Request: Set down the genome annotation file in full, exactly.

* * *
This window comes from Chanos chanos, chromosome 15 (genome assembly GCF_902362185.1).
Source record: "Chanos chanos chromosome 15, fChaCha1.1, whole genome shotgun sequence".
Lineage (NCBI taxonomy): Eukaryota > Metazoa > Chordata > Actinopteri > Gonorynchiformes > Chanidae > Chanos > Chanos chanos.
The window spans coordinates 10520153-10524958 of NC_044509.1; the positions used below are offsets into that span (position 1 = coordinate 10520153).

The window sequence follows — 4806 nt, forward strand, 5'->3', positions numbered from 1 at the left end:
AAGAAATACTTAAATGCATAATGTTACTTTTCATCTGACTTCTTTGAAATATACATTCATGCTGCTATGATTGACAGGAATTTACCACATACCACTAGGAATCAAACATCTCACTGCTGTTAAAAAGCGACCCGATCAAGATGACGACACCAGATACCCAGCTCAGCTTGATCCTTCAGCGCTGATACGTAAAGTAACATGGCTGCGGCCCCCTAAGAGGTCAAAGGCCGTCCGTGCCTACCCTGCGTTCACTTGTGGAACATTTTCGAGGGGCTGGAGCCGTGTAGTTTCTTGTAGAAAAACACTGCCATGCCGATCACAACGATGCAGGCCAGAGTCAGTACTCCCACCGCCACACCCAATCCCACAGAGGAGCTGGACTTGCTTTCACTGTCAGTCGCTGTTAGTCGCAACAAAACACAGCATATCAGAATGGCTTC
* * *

This window comes from Chanos chanos, chromosome 15 (genome assembly GCF_902362185.1).
Source record: "Chanos chanos chromosome 15, fChaCha1.1, whole genome shotgun sequence".
Lineage (NCBI taxonomy): Eukaryota > Metazoa > Chordata > Actinopteri > Gonorynchiformes > Chanidae > Chanos > Chanos chanos.
The window spans coordinates 10520153-10524958 of NC_044509.1; the positions used below are offsets into that span (position 1 = coordinate 10520153).

The window sequence follows — 4806 nt, forward strand, 5'->3', positions numbered from 1 at the left end:
AAGAAATACTTAAATGCATAATGTTACTTTTCATCTGACTTCTTTGAAATATACATTCATGCTGCTATGATTGACAGGAATTTACCACATACCACTAGGAATCAAACATCTCACTGCTGTTAAAAAGCGACCCGATCAAGATGACGACACCAGATACCCAGCTCAGCTTGATCCTTCAGCGCTGATACGTAAAGTAACATGGCTGCGGCCCCCTAAGAGGTCAAAGGCCGTCCGTGCCTACCCTGCGTTCACTTGTGGAACATTTTCGAGGGGCTGGAGCCGTGTAGTTTCTTGTAGAAAAACACTGCCATGCCGATCACAACGATGCAGGCCAGAGTCAGTACTCCCACCGCCACACCCAATCCCACAGAGGAGCTGGACTTGCTTTCACTGTCAGTCGCTGTTAGTCGCAACAAAACACAGCATATCAGAATGGCTTC